That being said the film does similarly find time to wade through lengthy melodrama, as clearly heroic characters like Dwarf leader Thorin, battle greed and paranoia long before they ever draw swords with an actual enemy. Though these struggles all play out in the context of a wider saga and expansive journeys for the various characters, the corrupting madness of power is an all too familiar theme for this franchise.

Though the film boasts largely impressive special effects there are occasional moments where less convincing CGI proves distracting. Legolas unbelievably defying the laws of gravity even more than usual is a specific example of this. Without ignoring the amazing digital achievements and artistry behind the film, the sheer scale of the action means it sometimes lacks the tactile credibility of practical effects.

The Ugly Truth:

The Hobbit trilogy has stood on the impressive shoulders of the cinematic Lord of the Rings saga which preceded it, to at least match its technical brilliance. This action packed final chapter will delight devoted Tolkien fans and casual blockbuster crowds equally. The series violent conclusion is propelled with a sense of urgency towards an undeniably satisfactory finale.   Jackson gives fans a must see middle earth adventure, possibly for one last time.

Check out full London Press Conference Interviews below:

Horrible Bosses 2 Review

The Plot

Jason Bateman, Charlie Day and Jason Sudekis return as the hapless trio with another plan to deal with their unpleasant upper management. After deciding to launch their own business, Nick Kurt and Dale are soon double crossed by ruthless businessman Bert Hanson (Christoph Waltz), prompting the boys to try their hand at kidnapping to get their payback.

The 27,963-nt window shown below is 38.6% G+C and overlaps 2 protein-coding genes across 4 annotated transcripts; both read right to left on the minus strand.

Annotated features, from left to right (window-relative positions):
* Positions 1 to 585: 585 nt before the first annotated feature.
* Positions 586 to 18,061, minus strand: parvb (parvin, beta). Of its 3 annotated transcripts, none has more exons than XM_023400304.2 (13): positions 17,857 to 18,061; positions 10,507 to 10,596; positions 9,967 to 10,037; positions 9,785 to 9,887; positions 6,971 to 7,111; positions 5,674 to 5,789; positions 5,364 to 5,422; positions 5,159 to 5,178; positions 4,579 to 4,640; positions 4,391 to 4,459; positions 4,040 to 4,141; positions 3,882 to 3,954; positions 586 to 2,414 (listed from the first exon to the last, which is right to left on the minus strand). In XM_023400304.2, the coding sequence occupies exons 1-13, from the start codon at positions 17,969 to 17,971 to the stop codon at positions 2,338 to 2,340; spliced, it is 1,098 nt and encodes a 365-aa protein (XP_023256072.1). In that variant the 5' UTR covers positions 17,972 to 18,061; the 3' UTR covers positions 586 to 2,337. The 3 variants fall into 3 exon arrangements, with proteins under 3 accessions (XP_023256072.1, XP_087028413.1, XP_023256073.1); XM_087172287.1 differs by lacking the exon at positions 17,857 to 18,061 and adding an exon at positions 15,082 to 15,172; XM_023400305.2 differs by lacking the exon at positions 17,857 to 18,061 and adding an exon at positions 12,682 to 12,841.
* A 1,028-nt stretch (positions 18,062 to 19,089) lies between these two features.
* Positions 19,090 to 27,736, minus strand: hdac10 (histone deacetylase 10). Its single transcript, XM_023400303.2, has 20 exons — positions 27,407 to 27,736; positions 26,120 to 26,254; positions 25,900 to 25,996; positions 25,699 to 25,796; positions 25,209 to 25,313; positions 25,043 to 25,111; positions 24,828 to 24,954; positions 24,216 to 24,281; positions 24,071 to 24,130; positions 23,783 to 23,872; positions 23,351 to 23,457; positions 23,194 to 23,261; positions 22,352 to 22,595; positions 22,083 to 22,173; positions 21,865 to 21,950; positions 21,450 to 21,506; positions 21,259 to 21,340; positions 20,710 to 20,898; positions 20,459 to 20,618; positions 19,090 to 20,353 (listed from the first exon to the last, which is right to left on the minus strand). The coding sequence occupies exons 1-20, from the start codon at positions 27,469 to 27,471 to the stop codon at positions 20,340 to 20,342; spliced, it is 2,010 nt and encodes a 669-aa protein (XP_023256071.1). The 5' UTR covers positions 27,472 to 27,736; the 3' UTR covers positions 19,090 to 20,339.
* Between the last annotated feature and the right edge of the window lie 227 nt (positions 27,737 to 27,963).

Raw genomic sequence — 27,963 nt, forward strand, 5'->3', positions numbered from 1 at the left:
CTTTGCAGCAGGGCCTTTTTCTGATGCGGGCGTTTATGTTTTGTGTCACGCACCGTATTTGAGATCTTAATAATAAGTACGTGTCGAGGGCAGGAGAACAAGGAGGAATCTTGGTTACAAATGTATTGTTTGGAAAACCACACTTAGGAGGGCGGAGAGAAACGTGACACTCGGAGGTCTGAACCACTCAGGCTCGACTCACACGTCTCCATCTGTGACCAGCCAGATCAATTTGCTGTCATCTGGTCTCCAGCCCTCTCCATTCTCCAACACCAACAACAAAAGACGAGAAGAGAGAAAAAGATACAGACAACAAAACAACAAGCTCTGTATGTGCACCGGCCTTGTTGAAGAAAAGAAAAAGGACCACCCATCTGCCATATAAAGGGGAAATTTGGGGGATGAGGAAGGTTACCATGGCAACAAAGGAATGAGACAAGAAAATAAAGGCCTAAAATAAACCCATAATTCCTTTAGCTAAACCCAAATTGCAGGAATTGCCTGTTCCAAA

The Good

After becoming such a huge hit in 2011, it was inevitable that Horrible Bosses would get a sequel. Three years later, the boys are back, along with some help from their previous targets. Instead of murder though, Nick, Kurt and Dale have turned to the less harmful threat of kidnapping (or ‘kidnaping’ as Kurt spells it). But make no mistake, Horrible Bosses 2 is definitely bigger than it’s predecessor. With Chris Pine and Christoph Waltz joining the cast as father/son business partners as well as appearances from Jennifer Aniston’s raunchy sex addicted dentist, Kevin Spacey’s (now incarcerated) easily angered Dave Harken and Jamie Foxx’s cool, calm and collected Motherf**ker Jones.

While the target is down to one this time round, the story does seem to have grown with it’s cast. Kidnapping it seems, is tougher to pull off, even with the help of the kidnapped (Pine).  The inept trio of criminal masterminds provide plenty of laughs with their successfully establish formula of bungling banter and slapstick. From awkwardly positioned shower pressure pumps, to an even more awkward car chase involving the longest train in the world, there’s certainly more than enough comedy highlights throughout the films 108 minute runtime to keep fans happy.

The Bad